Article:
US oil giant Chevron has become the latest fossil fuel production giant to plan significant investments in wind and solar capacity, in what seems initially as a token gesture towards lowering emissions but could involve a more significant commitment down the line.
It has announced a deal with Canada-based renewable energy developer Algonquin to build 500MW of wind and solar installations to help power its facilities in Western Australia, as well as Argentina, Kazakhstan and in Texas and New Mexico in the US.
The joint venture means that Algonquin will build the facilities, which will be located on Chevron land and the output contracted to the oil and gas giant.
“How we can increase renewables in support of our business? We have Algonquin partnership we just announced,” Chevron chief finance officer Pierre Breber said in a conference call late last week.
‘It’s just a way to scale up what we’ve been doing previously. We had some wind and solar to our operations in the Permian and in Bakersfield (oil basins). This gives us an alliance and partnership to accelerate that and scale it up globally.”
Chevron joins a host of other oil majors to make major commitments to investments in wind and solar, although others – including Shell, BP, Total, Enel, and EMI, are doing this to create a new business segment, and to sell power to others, rather than just seeking to offset a minor part of their own emissions.
Shell, BP, Total, Enel, and ENI have already invested in large scale solar farms in Australia, and plan more. Other miners in W.A, including iron ore miners Fortescue, Rio Tinto and BHP, are also investing heavily in solar and batteries to reduce costs and emissions and improve reliability at their mining operations in the state, as are many smaller miners.
Breber said Chevron was interested also in renewable natural gas, renewable liquid fuels, and other actions that reduce the carbon intensity of its products, in particular in California, which has a strong low carbon fuel standard.
“And then, our third focus area is investing in breakthrough technologies. That includes carbon sequestration, hydrogen, batteries. We are operating one of the world’s largest carbon sequestration projects in Australia,” he said in reference to Gorgon.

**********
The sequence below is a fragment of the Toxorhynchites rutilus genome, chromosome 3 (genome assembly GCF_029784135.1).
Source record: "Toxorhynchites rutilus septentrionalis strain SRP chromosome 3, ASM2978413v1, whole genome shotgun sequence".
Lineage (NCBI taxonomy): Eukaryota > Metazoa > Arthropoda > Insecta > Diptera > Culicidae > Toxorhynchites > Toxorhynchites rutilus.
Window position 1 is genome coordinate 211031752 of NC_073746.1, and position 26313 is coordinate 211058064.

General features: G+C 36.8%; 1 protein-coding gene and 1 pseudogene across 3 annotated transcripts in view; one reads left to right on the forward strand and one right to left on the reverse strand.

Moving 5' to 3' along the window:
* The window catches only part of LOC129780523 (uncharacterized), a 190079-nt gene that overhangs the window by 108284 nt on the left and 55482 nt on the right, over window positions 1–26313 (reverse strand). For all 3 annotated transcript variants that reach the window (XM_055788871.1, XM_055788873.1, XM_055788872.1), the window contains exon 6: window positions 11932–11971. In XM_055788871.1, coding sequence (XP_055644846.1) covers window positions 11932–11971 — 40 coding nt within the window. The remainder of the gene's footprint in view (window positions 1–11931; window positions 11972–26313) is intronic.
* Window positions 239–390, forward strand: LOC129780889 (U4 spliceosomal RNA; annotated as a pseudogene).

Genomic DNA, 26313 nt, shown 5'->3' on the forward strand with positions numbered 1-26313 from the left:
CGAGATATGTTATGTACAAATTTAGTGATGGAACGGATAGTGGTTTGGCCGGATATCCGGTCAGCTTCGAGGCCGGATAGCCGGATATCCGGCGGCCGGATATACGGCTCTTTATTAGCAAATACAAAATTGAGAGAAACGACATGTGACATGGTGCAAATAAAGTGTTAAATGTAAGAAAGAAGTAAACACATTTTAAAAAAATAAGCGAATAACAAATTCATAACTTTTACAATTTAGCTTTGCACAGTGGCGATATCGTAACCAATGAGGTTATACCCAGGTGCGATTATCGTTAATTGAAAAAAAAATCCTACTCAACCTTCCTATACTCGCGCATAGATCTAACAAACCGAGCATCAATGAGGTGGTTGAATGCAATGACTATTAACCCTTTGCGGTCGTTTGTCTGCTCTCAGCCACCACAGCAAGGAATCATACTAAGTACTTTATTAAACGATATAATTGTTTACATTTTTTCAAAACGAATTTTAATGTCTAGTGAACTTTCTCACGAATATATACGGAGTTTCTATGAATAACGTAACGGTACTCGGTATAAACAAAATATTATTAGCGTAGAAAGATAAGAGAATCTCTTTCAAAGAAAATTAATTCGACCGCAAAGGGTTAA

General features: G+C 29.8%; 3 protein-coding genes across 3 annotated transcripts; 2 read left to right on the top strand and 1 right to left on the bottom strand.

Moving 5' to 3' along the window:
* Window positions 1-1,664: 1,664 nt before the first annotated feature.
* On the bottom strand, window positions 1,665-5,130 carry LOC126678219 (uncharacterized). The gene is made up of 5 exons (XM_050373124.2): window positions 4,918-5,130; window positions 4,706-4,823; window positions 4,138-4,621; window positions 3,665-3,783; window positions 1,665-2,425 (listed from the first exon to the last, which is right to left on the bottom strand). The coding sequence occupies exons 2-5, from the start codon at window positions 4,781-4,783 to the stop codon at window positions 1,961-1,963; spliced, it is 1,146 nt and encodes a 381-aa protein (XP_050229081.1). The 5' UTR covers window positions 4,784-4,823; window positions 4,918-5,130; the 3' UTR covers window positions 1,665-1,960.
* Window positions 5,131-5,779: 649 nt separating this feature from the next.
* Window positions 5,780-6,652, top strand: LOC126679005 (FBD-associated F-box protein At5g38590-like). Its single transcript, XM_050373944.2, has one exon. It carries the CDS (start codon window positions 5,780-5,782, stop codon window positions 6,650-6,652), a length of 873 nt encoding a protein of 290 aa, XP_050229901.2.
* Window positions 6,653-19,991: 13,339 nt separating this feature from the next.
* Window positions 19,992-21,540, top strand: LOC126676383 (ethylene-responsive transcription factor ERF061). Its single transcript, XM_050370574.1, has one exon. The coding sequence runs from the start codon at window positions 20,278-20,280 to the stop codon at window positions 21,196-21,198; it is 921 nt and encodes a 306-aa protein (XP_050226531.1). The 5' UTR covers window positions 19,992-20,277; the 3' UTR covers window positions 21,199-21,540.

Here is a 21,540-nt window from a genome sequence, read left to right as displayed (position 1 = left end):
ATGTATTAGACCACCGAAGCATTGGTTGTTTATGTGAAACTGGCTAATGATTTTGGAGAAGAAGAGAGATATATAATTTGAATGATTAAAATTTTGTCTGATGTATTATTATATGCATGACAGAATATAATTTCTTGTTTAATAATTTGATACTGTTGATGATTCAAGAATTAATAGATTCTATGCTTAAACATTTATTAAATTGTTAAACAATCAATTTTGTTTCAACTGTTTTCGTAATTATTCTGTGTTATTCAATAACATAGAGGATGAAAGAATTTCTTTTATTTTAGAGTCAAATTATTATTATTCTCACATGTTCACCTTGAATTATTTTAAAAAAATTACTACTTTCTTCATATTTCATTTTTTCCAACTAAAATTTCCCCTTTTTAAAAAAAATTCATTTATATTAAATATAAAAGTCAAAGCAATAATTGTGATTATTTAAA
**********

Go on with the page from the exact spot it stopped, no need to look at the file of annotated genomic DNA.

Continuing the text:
“So, it’s a long answer to say we’ve been in business for a long time. We intend to be in business for a long time. There are elections in this country and a number of countries that are occurring. We intend to be a constructive force wherever we operate to be a good partner with whoever is governing at that time.”
“This partnership leverages Algonquin’s technical and operational expertise in renewable power with Chevron’s scale, land, and local knowledge to enable faster, more cost-effective cleaner energy solutions,” Arun Banskota, CEO of Algonquin said in a statement.
“Continuing to invest in renewable energy solutions is fundamental to our business strategy. By working with sustainability champions like Chevron, we maximize the positive impact of the low carbon technologies we offer to communities across the U.S. and Canada, and internationally.”
Algonquin is the parent company of Liberty Utilities and Liberty Power, and has a portfolio of long-term contracted wind, solar and hydroelectric generating facilities, representing more than 2GW of installed renewable generating capacity.
Giles Parkinson is founder and editor of Renew Economy, and is also the founder of One Step Off The Grid and founder/editor of The Driven. Giles has been a journalist for 35 years and is a former business and deputy editor of the Australian Financial Review.